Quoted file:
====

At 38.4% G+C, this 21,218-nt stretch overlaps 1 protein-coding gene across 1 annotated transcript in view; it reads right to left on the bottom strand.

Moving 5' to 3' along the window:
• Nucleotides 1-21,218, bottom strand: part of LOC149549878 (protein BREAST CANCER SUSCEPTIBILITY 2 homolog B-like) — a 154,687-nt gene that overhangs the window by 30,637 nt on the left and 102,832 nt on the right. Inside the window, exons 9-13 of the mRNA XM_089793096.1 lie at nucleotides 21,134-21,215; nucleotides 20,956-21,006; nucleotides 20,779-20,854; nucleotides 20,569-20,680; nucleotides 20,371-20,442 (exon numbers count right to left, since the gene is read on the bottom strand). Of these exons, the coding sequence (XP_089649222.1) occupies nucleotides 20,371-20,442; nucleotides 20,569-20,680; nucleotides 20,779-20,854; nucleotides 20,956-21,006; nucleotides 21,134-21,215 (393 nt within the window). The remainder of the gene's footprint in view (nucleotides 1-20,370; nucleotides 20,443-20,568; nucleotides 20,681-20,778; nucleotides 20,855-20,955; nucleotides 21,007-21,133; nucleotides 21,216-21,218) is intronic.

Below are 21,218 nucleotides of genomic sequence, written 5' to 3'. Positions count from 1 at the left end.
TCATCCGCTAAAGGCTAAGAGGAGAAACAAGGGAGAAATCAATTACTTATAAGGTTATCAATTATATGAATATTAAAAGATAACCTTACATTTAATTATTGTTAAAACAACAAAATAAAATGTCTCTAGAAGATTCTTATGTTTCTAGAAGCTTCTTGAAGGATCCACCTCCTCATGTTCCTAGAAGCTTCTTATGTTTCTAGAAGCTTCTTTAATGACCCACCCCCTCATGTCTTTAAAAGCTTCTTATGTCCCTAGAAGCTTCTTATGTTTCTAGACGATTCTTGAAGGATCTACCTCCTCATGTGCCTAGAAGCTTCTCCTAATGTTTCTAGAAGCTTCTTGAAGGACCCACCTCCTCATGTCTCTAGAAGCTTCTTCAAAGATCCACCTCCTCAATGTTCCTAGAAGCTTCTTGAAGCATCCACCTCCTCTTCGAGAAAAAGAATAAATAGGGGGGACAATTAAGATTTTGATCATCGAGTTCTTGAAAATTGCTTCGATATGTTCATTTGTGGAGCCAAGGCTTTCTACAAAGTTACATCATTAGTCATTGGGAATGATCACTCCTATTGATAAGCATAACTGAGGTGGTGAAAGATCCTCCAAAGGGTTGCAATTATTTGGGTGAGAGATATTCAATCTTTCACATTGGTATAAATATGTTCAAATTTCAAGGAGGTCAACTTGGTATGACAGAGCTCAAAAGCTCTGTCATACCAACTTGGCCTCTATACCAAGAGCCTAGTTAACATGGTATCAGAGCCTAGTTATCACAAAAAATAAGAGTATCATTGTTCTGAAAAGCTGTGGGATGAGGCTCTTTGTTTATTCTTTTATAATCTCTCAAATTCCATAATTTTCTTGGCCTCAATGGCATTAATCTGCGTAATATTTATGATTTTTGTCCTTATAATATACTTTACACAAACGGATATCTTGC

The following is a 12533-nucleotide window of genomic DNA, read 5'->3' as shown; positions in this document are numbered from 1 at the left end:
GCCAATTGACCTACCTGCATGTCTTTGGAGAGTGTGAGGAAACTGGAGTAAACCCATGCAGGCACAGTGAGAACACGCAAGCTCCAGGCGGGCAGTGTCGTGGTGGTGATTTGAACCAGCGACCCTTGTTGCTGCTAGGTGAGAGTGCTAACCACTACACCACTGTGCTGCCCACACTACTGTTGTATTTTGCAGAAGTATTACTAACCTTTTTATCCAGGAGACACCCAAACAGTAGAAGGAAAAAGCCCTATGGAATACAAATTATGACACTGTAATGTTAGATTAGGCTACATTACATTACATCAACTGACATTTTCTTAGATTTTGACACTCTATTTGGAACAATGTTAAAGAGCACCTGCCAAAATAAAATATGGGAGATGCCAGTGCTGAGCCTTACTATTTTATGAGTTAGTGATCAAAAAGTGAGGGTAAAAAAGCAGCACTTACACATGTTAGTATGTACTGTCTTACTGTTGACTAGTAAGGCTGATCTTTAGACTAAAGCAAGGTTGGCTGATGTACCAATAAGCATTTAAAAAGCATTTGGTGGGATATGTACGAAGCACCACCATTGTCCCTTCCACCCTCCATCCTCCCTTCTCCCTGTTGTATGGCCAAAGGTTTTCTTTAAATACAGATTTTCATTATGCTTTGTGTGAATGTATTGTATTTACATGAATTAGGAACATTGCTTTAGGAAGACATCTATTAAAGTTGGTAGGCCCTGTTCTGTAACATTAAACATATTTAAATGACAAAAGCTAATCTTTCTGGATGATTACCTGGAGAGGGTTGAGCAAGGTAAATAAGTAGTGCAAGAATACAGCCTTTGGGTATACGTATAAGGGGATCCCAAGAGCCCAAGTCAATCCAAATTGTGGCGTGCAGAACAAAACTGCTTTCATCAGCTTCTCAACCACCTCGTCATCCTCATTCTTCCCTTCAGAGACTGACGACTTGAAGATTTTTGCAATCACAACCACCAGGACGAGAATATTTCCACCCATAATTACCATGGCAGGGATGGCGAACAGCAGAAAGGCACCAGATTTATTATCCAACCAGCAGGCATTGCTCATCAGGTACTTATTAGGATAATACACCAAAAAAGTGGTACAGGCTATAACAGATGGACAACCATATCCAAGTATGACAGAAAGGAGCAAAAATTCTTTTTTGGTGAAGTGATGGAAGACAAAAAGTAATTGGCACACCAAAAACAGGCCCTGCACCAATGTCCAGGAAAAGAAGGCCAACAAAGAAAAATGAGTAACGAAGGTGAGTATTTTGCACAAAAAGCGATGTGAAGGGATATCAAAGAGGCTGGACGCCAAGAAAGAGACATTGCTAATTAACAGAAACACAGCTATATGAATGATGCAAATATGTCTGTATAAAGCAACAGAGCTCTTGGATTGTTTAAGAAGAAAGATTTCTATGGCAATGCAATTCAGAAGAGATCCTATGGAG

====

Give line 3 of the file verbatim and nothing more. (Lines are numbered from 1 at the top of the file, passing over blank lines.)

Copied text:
• Nucleotides 1-21,218, bottom strand: part of LOC149549878 (protein BREAST CANCER SUSCEPTIBILITY 2 homolog B-like) — a 154,687-nt gene that overhangs the window by 30,637 nt on the left and 102,832 nt on the right. Inside the window, exons 9-13 of the mRNA XM_089793096.1 lie at nucleotides 21,134-21,215; nucleotides 20,956-21,006; nucleotides 20,779-20,854; nucleotides 20,569-20,680; nucleotides 20,371-20,442 (exon numbers count right to left, since the gene is read on the bottom strand). Of these exons, the coding sequence (XP_089649222.1) occupies nucleotides 20,371-20,442; nucleotides 20,569-20,680; nucleotides 20,779-20,854; nucleotides 20,956-21,006; nucleotides 21,134-21,215 (393 nt within the window). The remainder of the gene's footprint in view (nucleotides 1-20,370; nucleotides 20,443-20,568; nucleotides 20,681-20,778; nucleotides 20,855-20,955; nucleotides 21,007-21,133; nucleotides 21,216-21,218) is intronic.